If you would like to make charitable giving part of your estate plan, you have many options. Not only does charitable giving help organizations and people in need, it also can benefit you and your estate.
Options for Charitable Giving
Depending on how much money you have to give, which organizations you want to give it to, and your timeframe for giving, you can choose from among several different types of estate planning structures. For example, you could set up a charitable trust, start a foundation, contribute to a donor-advised fund, or give directly.
There are two basic types of charitable trusts: ones that give to family now and charity later, or ones that give to charity now and family later. In either case, interest or dividends from trust assets goes to the current beneficiaries during your lifetime. After you die or after a set term of years, the remainder beneficiaries receive the rest of the trust assets.
Some people with substantial assets to give to charity decide to start foundations. Foundations operate for the benefit of a charity, a group of charities, or a certain cause. Once a donor leaves assets to a foundation, they are no longer in his or her estate or under his or her control. Instead, a board of directors and staff decide how to use the funds.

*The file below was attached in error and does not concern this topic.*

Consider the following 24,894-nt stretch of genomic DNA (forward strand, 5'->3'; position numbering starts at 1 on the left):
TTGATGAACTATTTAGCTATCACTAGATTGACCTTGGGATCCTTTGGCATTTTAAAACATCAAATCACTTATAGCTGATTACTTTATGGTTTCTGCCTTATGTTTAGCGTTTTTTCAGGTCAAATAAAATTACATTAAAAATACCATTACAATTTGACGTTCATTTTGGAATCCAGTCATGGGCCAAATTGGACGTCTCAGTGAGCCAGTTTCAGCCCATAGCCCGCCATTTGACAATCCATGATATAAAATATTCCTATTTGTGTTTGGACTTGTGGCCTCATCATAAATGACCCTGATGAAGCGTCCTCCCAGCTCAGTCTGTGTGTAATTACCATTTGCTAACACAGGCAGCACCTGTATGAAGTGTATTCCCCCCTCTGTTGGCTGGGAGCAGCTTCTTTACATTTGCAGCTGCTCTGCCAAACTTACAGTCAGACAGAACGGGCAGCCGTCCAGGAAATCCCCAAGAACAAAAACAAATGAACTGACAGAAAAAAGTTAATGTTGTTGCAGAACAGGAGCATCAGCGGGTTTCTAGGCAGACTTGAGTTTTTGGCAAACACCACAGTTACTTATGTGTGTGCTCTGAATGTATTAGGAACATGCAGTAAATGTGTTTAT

Similar to a foundation, a donor-advised fund allows you to benefit charities of your choice by giving assets to a managed fund. The assets get invested, earning interest and dividends. At set points in time, the fund makes gifts to the charities that you chose. While you do not have control over the assets, you do control which charities ultimately receive them.
Many people choose to simply make direct gifts of money or assets to charitable organizations or non-profits. You may receive tax deductions for these charitable gifts in the years that you make them. In addition, the gifts reduce the value of your taxable estate.
Want to start planning your estate? Local attorney Andrew Szocka, Esq. provides thorough and speedy estate planning help in the Chicagoland area. To schedule a free initial consultation, visit the Law Office of Andrew Szocka, P.C. online or call the office at (815) 455-8430.